Across the country, businesses invest millions of dollars building, operating and maintaining parks. Atlanta is no different, as corporate leaders have long recognized that parks are essential in the battle to recruit business, attract residents and drive economic development. Come hear Downtown, Midtown and Buckhead's top business group leaders discuss how and why they invest so heavily in parks.
Crowd-resourcing our Greenspace: Crowdfunding as a Fundraising and Engagement Tool
Erin Barnes, Co-founder & Executive Director, ioby
How can crowdfunding support park advocates in Atlanta and other great cities? Join ioby, a fundraising platform for communities, to hear real-life case studies of how neighborhood and parks groups from Brooklyn to Los Angeles use crowd-resourcing, a type of crowdfunding, to fund their neighborhood-transforming work.
Just Green Enough: Contesting Environmental Gentrification
Winifred Curran, DePaul University
The remaking of urban and residential environments within the framework of sustainability is highly contested. A major concern is “environmental gentrification,” in which environmental improvements, like parks and bike paths, result in increased housing costs and the displacement of working class residents. This session will discuss how a more balanced approach to sustainable development can potentially provide communities with alternative ways of thinking about economic development, resource use, and social justice.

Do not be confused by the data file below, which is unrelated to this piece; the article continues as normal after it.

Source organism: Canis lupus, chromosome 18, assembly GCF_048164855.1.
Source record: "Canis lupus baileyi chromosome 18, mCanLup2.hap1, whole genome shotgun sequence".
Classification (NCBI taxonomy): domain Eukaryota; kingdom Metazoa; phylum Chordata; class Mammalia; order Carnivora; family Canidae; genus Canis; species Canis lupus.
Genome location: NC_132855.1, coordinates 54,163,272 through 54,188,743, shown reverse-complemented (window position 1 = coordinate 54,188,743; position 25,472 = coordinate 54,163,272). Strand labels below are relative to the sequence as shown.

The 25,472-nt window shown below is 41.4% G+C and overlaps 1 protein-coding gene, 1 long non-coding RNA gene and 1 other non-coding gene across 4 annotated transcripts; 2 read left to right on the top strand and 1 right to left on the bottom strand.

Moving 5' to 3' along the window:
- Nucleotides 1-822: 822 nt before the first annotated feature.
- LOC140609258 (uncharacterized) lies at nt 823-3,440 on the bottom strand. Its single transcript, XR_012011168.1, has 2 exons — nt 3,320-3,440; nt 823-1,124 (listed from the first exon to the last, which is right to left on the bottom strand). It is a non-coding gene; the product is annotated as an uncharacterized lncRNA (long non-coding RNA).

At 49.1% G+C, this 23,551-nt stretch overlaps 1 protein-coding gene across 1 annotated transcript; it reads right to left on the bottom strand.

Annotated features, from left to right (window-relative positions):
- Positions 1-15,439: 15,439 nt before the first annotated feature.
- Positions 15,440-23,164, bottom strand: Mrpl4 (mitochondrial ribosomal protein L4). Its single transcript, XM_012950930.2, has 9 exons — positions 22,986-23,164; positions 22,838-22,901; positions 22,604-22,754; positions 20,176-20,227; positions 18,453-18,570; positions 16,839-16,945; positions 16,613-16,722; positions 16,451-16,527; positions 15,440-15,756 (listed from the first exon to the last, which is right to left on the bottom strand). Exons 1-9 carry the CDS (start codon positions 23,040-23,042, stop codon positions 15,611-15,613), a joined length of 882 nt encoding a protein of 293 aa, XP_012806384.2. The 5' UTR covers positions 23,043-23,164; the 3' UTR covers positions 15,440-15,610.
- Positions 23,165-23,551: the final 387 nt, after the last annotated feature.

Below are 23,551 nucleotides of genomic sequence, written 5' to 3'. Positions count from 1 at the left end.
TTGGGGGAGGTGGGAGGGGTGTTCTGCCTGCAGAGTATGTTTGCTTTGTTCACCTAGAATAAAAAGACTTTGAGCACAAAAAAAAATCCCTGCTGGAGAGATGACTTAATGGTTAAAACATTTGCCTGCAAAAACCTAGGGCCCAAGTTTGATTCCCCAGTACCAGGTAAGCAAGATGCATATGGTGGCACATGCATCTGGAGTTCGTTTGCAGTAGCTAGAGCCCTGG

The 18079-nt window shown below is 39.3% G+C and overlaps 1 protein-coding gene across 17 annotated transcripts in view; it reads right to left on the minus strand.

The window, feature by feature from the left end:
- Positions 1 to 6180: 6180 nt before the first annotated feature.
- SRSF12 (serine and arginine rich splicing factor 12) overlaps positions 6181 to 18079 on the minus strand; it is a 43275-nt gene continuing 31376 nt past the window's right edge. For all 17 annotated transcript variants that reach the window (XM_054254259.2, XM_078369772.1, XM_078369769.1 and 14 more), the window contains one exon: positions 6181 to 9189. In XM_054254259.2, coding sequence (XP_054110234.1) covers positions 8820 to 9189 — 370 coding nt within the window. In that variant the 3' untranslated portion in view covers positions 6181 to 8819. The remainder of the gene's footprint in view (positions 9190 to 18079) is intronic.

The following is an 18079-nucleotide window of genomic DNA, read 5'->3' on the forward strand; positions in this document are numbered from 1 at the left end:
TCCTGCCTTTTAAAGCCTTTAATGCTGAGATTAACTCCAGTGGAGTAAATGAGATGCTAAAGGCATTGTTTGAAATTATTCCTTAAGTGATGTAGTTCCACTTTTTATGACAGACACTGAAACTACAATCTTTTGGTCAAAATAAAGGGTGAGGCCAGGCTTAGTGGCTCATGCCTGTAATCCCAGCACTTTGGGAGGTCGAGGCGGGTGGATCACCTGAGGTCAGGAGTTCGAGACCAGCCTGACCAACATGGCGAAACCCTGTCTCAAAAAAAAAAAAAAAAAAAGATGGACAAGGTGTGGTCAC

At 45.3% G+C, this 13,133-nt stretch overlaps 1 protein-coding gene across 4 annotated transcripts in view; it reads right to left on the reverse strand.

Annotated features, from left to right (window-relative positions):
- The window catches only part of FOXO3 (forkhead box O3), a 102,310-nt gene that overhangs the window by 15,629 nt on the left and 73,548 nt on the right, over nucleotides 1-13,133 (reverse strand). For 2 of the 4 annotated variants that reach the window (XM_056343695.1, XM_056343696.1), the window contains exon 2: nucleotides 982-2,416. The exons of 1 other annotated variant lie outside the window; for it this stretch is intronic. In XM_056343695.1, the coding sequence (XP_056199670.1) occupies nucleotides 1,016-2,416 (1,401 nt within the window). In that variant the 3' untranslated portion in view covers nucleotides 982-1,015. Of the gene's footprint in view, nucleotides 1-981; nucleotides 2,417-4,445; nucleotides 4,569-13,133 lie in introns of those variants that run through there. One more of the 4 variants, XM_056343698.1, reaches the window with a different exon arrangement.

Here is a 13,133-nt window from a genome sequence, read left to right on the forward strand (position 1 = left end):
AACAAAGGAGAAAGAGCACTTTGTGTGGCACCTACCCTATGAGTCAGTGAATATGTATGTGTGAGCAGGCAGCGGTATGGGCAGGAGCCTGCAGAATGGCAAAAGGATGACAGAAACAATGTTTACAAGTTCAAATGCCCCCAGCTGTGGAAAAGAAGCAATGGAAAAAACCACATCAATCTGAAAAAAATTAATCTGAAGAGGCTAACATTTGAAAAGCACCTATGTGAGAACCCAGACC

Good to Great: The Growth Cycle of a Park Conservancy
Learn the process by which a conservancy is able to take a park from good to great. This presentation will focus on the lifecycle, operations, funding mechanisms and donor relations of three Atlanta park conservancies: Piedmont Park Conservancy, Chastain Park Conservancy, and the Atlanta Memorial Park Conservancy.
20/20 Vision: The Role of Park Pride's Visioning Program in Shaping the Future of Your Park
Community groups with a united focus for their parks are in position to see great results. The three panelists will offer insights into how their communities developed visionary, neighbor-supported plans for their local greenspaces and leveraged those plans into capital improvements that re-defined their parks as desirable community amenities.
Park to Plate
Ayanna Williams, Park Pride
Kwabena Nkromo, Atlanta Food and Farm
Fred Conrad, Atlanta Community Food Bank
Suzanne Girdner, Georgia Organics
Alsie Parks, American Community Garden Association
Tina Perrin, Welch Street Park Garden
The term "farm to plate" has been popularized by the local food movement to emphasize the importance and value of establishing a more direct relationship between farmers and consumers. This session will explore civic and agricultural benefits of growing food within City of Atlanta parks or "park to plate," and resources that are available.
Community Advocates Panel
Great parks and public spaces don't fall from the sky. Come hear from three local Cox Conserves heroes who have played pivotal roles in the creation, preservation and enhancement of parks and greenspaces in our community. Learn how these heroes leveraged their time, enthusiasm and community connections to turn suffering spaces into successful community places.